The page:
Patty & Bun remains committed to national expansion, citing its strong brand and robust finances as putting it in a strong position to capitalise on opportunities for sites.

Founder Joe Grossman said despite the strong competition, the burger restaurant concept was well placed to secure the best available restaurant space.

He was writing in Patty & Bun’s full year financial report for 2019, which saw the company post a loss of £270,277.

This followed the temporary closure of Liverpool Street for a landlord refurbishment, with no further sites opened last year.

Sales decreased by 6.6%, despite a strong underlying performance, for the same reasons.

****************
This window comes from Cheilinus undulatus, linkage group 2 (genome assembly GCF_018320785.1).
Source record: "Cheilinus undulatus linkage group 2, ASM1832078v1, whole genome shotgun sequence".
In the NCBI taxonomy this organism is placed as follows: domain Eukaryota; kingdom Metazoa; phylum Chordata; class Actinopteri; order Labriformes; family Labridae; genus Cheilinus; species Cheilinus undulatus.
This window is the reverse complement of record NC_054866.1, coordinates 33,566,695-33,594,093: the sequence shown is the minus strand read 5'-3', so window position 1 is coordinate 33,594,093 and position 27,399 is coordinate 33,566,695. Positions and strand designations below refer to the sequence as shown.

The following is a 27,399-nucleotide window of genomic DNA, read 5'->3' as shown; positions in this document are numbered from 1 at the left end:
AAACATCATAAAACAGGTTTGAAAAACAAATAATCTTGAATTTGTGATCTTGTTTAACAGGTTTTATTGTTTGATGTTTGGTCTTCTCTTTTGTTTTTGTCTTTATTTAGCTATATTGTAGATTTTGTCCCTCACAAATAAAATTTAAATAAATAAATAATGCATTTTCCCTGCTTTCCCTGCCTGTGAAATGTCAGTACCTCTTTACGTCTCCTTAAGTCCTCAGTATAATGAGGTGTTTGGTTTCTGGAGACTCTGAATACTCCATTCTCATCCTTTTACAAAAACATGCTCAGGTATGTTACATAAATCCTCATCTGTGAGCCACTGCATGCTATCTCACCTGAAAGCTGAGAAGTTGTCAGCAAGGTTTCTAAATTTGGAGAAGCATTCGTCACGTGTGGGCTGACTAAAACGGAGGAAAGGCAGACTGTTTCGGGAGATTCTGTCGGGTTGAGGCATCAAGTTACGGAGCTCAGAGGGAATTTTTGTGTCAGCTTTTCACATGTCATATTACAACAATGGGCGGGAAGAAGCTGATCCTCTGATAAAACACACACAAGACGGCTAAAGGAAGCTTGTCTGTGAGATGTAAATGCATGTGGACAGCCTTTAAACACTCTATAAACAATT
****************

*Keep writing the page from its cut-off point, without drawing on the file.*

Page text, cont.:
Operating profit before deductions was £275,748, while the company invested £566,459 on refurbishments in 2019. Stree

Patty & Bun has reopened eight out of 10 restaurants, with Goodge St and Kingly St yet to reopen.

The company made use of furlough scheme and business interruption loan from via Barclay’s.

It is negotiating with landlords on concessions, including rent free periods, deferments and a move to monthly arrears.

During the shutdown it launched Lockdown DIY Patty kits, as well as a new delivery brand Sidechick.

In August 2020, the company issued 3.6m A ordinary shares at £1 each at par in settlement of the liability due to its parent company Patty & Bun Holdings.

Grossman wrote: “The directors remain cautiously optimistic for the future. The current climate will remain difficult for the hospitality sector. However the directors believe that Patty & Bun is well places to tackle future challenges.”